Op-Ed: Modi govt losing perception battle
The Narendra Modi government may like to believe that the resignation of Alok Verma brings ‘closure’ to the unsavoury saga in the CBI stretching over several months. But is it really a closure? I am afraid the answer to this question has to be a resounding ‘No’. Already fraying at the edges, the bitter and below-the-belt Verma-Asthana spat has dealt a body blow to the credibility of the premier investigating agency in the country. No matter who finally replaces Verma, the nation would never believe in the integrity of CBI in future.
The Modi government can keep shouting from the rooftops that there was ‘substance’ in at least six of the 10 charges of corruption and misconduct leveled against Verma till the cows come home. But after the emphatic assertion by Justice AK Patnaik, the highly respected retied Supreme Court appointed by the apex court to supervise the Central Vigilance Commission (CVC) inquiry against Verma, that ultimately led to his exit, that there was ‘no evidence of corruption’ against the former CBI Director, no one except the diehard Modi fan and BJP supporter would believe the claim.
Justice Patnaik’s clarification, however, is not the only reason for this lack of trust. The government itself has done enough in the lead up to the dénouement on Friday to make its many acts of omission and commission suspect in the public eye. First, while sending Verma on leave on October 23 midnight, it could not have been unaware of the rule cited by the apex court to set aside Verma’s removal, which required the decision to be left to the high-powered three-member selection committee headed by the Prime Minister. Second, it was obvious that the Modi government was in a tearing hurry to pack Verma’ out of CBI when it shunted him out as Director General of Fire Services within 24 hours of the Supreme Court reinstating him. This in itself was enough to suspect that there was more to it than meets the eye. Third, more evidence of this undue haste came when the government convened the high-powered committee meeting, essentially called to ‘ratify’ a decision already taken, less than 48 hours after the SC verdict – and thrice within a span of 24 hours at that – even though the apex court had given a week’s time to it. The inference was loud and clear: the Modi government went after Verma with a vengeance because he had the ‘audacity’ to initiate a discreet inquiry into the Rafale deal worth billions of dollars.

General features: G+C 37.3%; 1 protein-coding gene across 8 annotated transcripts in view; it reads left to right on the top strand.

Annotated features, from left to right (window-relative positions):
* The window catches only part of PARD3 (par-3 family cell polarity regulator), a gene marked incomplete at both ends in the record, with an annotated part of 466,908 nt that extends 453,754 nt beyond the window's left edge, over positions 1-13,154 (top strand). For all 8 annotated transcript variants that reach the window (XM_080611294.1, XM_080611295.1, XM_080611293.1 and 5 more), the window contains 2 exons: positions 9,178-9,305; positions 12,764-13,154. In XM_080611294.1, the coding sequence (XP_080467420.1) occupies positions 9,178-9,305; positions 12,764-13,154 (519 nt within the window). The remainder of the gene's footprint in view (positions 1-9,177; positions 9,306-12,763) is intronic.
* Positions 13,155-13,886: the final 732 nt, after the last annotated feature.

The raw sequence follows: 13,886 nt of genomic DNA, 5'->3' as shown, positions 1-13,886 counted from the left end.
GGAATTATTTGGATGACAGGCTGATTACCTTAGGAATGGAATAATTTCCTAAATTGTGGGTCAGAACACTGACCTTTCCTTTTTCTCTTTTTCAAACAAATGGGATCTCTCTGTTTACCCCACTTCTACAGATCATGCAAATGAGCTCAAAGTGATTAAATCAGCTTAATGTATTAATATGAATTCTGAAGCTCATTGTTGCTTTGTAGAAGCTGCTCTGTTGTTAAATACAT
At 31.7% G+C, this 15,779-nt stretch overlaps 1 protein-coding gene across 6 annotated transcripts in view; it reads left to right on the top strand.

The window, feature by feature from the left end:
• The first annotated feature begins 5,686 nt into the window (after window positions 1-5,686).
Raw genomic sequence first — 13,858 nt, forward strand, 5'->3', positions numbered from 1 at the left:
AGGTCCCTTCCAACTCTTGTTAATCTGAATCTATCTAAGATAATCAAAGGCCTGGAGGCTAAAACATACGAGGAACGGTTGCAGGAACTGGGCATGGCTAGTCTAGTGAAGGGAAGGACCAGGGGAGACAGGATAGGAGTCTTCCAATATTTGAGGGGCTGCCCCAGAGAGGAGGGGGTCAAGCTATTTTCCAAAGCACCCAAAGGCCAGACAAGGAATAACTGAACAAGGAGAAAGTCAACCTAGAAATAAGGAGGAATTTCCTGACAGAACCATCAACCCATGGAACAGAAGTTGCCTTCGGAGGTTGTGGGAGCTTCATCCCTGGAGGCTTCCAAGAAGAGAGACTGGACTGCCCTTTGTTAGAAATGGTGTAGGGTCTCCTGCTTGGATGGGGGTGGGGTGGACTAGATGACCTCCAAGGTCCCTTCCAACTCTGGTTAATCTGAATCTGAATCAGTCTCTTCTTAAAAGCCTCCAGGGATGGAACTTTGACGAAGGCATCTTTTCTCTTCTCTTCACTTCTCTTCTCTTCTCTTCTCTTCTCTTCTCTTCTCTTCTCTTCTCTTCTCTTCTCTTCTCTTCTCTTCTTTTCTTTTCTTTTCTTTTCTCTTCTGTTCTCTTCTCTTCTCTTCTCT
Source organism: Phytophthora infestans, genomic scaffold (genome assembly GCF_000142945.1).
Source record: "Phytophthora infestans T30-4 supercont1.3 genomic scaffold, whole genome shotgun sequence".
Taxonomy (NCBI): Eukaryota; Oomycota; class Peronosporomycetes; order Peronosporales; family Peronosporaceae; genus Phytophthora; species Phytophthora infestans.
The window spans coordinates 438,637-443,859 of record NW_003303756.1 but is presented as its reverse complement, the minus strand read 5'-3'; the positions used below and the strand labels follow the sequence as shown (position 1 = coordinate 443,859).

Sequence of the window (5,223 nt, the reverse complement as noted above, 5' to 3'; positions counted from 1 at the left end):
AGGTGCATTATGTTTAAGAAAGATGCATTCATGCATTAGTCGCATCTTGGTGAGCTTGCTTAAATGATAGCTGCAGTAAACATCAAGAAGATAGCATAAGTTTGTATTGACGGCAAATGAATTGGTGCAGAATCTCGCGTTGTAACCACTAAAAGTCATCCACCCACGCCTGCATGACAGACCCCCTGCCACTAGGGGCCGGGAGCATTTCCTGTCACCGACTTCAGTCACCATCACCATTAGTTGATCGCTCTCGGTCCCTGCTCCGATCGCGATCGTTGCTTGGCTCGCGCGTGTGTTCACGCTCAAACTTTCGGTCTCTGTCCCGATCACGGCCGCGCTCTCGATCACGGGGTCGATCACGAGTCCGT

Some pundits are saying Verma had no powers to initiate any such inquiry, ‘discreet’ or otherwise. But if past experience is anything to go by, ‘truth’ is often irrelevant in such cases. What really matters is perception. After all, no one has yet been found guilty of wrong-doing in the infamous Bofors case of 1987 after a seemingly endless probe that has already lasted over three decades. But does anyone in the country – except the diehard Gandhi family loyalist – seriously believe that everything was honky dory and no one was paid bribes to clinch the Rs. 64 crore deal? It is all about perception. And it is perception that is widely believed to have cost the Congress, which had won an unprecedented mandate under the leadership of Rajiv Gandhi just five years before, defeat in the 1989 elections.
There is little doubt that the Rafale deal is fast turning out to be the Narendra Modi government’s ‘Bofors moment’ despite the clean chit given recently by the Supreme Court. If the government had thought that it had ‘weathered’ the storm well in time for the elections, l’ affaire Alok Verma has ensured that it will keep coming up to haunt it as it readies for the battle royale later this year. The court goes by evidence, people don’t.
The Modi government is clearly losing the battle of perception in the Rafale deal.
(DISCLAIMER: This is an opinion piece. The views expressed are author’s own and have nothing to do with OTV’s charter or views. OTV does not assume any responsibility or liability for the same)